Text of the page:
Paying admission of guilt fine during lockdown will get you a criminal record, parliament hears

18 May 2020 - 18:03 By Andisiwe Makinana
Cases related to the Covid-19 lockdown could still attract a criminal record if an admission of guilt fine is paid.
Cases related to the Covid-19 lockdown could still attract a criminal record if an admission of guilt fine is paid.
Image: 123rf/Andriy Popov

Concerns have been raised in parliament over law-abiding citizens incurring criminal records for breaching Covid-19 lockdown provisions.

“Most people do not realise that they will then have a criminal record, which would have a serious impact on obtaining work, as well as other legal implications,” said African Christian Democratic Party (ACDP) MP Steve Swart on Monday.

Swart put questions to the justice department and to Legal Aid SA during a meeting of parliament's justice portfolio committee, where he cited police statistics presented to parliament on April 29 that more than 118,000 people had been charged during the initial lockdown.

Swart said many people who transgressed the lockdown regulations paid admission of guilt fines in order to avoid a court appearance. He said he was concerned that people may not be aware that they could contest their matters in court, or make representations to the prosecuting authority - moves that could result in the withdrawal of the matter.

Turning to Legal Aid, Swart wanted to know to what extent the entity had been able to advise people of the consequences of paying admission of guilt fines, which at this stage means that an offender will have a criminal record. He urged Legal Aid to communicate to the broader public the implications of paying an admission of guilt fine and to advise people that representations could be made.

Deputy minister of justice John Jeffery said his department was aware that cases related to the Covid-19 lockdown will attract a criminal record if an admission of guilt fine is paid.

Jeffery said the matter will be addressed through an amendment in the Judicial Matters Bill.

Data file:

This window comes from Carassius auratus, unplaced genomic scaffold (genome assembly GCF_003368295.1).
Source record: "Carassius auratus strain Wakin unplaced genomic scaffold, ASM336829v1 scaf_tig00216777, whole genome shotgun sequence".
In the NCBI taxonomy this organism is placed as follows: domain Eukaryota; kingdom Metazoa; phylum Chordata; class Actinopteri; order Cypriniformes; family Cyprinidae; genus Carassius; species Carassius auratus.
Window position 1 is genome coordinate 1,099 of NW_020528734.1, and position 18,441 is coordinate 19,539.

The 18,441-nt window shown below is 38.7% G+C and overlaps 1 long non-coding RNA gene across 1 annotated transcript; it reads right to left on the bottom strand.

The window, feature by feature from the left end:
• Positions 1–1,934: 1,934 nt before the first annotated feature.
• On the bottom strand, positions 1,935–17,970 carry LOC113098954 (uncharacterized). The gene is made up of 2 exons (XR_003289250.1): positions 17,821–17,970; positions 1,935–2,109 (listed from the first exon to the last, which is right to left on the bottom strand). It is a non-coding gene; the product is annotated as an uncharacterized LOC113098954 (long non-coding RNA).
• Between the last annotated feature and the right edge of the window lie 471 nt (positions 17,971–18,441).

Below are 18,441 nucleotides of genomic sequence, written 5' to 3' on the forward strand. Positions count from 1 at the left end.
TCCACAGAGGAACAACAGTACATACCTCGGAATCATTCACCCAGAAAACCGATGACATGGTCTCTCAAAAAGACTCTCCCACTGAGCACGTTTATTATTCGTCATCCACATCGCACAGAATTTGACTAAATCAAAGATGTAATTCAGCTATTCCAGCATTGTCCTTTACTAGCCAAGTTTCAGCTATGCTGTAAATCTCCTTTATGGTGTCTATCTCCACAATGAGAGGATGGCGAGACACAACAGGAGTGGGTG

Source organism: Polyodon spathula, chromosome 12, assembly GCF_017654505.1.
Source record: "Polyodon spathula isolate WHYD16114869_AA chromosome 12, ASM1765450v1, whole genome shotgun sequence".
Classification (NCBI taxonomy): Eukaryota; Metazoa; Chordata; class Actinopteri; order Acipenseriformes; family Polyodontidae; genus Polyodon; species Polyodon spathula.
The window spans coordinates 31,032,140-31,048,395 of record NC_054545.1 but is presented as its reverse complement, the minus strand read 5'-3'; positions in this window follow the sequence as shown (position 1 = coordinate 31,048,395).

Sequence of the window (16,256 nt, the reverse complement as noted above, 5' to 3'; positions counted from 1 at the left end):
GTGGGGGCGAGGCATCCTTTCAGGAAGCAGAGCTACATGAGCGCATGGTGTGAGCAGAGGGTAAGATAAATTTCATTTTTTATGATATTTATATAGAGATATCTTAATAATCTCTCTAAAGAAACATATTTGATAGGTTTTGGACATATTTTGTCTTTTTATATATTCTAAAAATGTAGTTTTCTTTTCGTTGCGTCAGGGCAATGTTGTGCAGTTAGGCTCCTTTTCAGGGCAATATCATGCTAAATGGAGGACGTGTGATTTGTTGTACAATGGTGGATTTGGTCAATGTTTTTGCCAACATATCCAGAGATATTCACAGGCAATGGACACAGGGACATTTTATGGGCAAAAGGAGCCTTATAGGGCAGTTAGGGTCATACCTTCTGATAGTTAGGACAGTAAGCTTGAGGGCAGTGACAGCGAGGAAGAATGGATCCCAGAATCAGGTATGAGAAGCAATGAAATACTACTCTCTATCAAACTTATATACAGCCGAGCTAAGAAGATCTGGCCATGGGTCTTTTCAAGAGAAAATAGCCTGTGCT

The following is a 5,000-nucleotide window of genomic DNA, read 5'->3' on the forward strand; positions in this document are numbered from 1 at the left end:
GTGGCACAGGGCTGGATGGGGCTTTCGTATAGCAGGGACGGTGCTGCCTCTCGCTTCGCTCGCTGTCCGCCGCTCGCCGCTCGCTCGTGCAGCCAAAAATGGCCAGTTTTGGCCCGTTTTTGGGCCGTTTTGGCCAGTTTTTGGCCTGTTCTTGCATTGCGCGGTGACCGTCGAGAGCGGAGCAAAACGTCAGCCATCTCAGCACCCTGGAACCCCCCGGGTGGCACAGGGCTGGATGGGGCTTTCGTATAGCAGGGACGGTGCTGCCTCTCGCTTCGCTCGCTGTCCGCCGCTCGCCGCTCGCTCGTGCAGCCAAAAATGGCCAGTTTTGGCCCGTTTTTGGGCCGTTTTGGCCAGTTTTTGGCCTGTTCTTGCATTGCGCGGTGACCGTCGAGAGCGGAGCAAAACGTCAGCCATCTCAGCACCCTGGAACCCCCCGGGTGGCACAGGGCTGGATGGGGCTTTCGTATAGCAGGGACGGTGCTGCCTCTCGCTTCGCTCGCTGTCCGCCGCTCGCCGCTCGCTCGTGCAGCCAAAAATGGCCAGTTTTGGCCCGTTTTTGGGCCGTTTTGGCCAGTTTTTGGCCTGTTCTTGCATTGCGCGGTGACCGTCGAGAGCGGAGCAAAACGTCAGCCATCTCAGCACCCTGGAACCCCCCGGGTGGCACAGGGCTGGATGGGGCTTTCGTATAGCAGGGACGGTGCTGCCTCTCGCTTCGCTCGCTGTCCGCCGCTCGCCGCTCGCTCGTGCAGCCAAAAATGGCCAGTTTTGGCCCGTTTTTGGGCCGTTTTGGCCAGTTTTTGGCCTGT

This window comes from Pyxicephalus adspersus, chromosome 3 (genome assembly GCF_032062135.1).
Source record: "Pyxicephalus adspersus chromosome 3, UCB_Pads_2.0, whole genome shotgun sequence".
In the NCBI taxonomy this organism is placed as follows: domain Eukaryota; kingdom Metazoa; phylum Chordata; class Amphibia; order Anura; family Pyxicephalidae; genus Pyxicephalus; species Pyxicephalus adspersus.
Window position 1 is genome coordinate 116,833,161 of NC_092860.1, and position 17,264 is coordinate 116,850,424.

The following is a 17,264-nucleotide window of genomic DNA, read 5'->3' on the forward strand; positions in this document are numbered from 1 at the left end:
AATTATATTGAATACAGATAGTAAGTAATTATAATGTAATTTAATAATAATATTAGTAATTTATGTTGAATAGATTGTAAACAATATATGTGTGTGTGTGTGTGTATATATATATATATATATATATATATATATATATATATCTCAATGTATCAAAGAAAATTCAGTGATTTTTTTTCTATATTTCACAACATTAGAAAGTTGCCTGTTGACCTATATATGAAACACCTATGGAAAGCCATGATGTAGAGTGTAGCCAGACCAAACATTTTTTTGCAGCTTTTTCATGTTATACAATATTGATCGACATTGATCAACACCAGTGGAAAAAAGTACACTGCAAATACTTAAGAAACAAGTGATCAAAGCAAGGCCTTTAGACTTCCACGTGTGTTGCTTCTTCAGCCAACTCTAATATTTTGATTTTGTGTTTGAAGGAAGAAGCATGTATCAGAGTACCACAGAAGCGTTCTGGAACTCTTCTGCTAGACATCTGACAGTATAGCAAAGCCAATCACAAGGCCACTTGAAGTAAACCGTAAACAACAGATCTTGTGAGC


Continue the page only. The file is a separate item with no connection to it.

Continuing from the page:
“The issue of admission of guilt attracting a criminal record is something we have been wanting to address and something that is going to be in the Judicial Matters Bill and should have been brought if we didn't have Covid-19 or had elections,” he said.

Jeffery said the idea would be for most admission of guilt matters not to attract a criminal record because people felt pressured to pay the fines not realising that they would get a record which would affect their rights.

Jeffery later told TimesLIVE: “Basically, we want the minister to have power to determine what crimes attract [a] criminal record [when an admission of guilt fine is paid]. 

“But in the main we want it to be limited to juridical persons having a record. For instance, environment companies that breach environmental laws merely pay a fine and walk away. We would want that to attract a record, so that the next time they break the law ... it goes on their record and there are tougher consequences.”

While not all people who pay admission of guilt fines get a criminal record, those whose fingerprints are taken are entered in the criminal record centre.

Legal Aid SA's Brian Nair said according to their findings, most people paid admission of guilt fines prior to even going to court.

He said where they found that fines had been imposed for offences that are not necessarily criminal offences yet, they would bring this to the attention of the magistrate concerned.

Meanwhile, Jeffery said in terms of the Criminal Procedures Act, magistrates are allowed to set an amount on the spot on the admission of guilt.

He said the department had engaged chief magistrates to try to get uniformity on fines, but they heard that while there was uniformity within magisterial clusters, there was no uniformity between clusters (provinces) and this was a judicial function.


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